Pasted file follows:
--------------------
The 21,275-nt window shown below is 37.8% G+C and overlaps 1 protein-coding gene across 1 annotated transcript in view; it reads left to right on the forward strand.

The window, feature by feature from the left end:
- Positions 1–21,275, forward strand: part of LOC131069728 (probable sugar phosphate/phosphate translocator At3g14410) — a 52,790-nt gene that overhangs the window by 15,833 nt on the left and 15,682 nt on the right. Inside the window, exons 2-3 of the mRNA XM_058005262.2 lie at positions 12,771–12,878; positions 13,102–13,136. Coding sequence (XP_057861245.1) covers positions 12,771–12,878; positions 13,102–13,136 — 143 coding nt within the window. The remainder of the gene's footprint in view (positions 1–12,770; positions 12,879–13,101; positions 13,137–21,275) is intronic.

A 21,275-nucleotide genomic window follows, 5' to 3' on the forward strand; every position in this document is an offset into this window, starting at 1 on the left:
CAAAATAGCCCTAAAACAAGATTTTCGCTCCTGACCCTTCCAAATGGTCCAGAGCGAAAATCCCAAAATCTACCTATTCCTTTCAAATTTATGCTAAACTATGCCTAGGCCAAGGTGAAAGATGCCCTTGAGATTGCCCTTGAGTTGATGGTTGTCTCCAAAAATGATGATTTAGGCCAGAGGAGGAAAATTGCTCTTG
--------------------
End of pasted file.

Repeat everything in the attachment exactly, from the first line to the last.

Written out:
The 21,275-nt window shown below is 37.8% G+C and overlaps 1 protein-coding gene across 1 annotated transcript in view; it reads left to right on the forward strand.

The window, feature by feature from the left end:
- Positions 1–21,275, forward strand: part of LOC131069728 (probable sugar phosphate/phosphate translocator At3g14410) — a 52,790-nt gene that overhangs the window by 15,833 nt on the left and 15,682 nt on the right. Inside the window, exons 2-3 of the mRNA XM_058005262.2 lie at positions 12,771–12,878; positions 13,102–13,136. Coding sequence (XP_057861245.1) covers positions 12,771–12,878; positions 13,102–13,136 — 143 coding nt within the window. The remainder of the gene's footprint in view (positions 1–12,770; positions 12,879–13,101; positions 13,137–21,275) is intronic.

A 21,275-nucleotide genomic window follows, 5' to 3' on the forward strand; every position in this document is an offset into this window, starting at 1 on the left:
CAAAATAGCCCTAAAACAAGATTTTCGCTCCTGACCCTTCCAAATGGTCCAGAGCGAAAATCCCAAAATCTACCTATTCCTTTCAAATTTATGCTAAACTATGCCTAGGCCAAGGTGAAAGATGCCCTTGAGATTGCCCTTGAGTTGATGGTTGTCTCCAAAAATGATGATTTAGGCCAGAGGAGGAAAATTGCTCTTG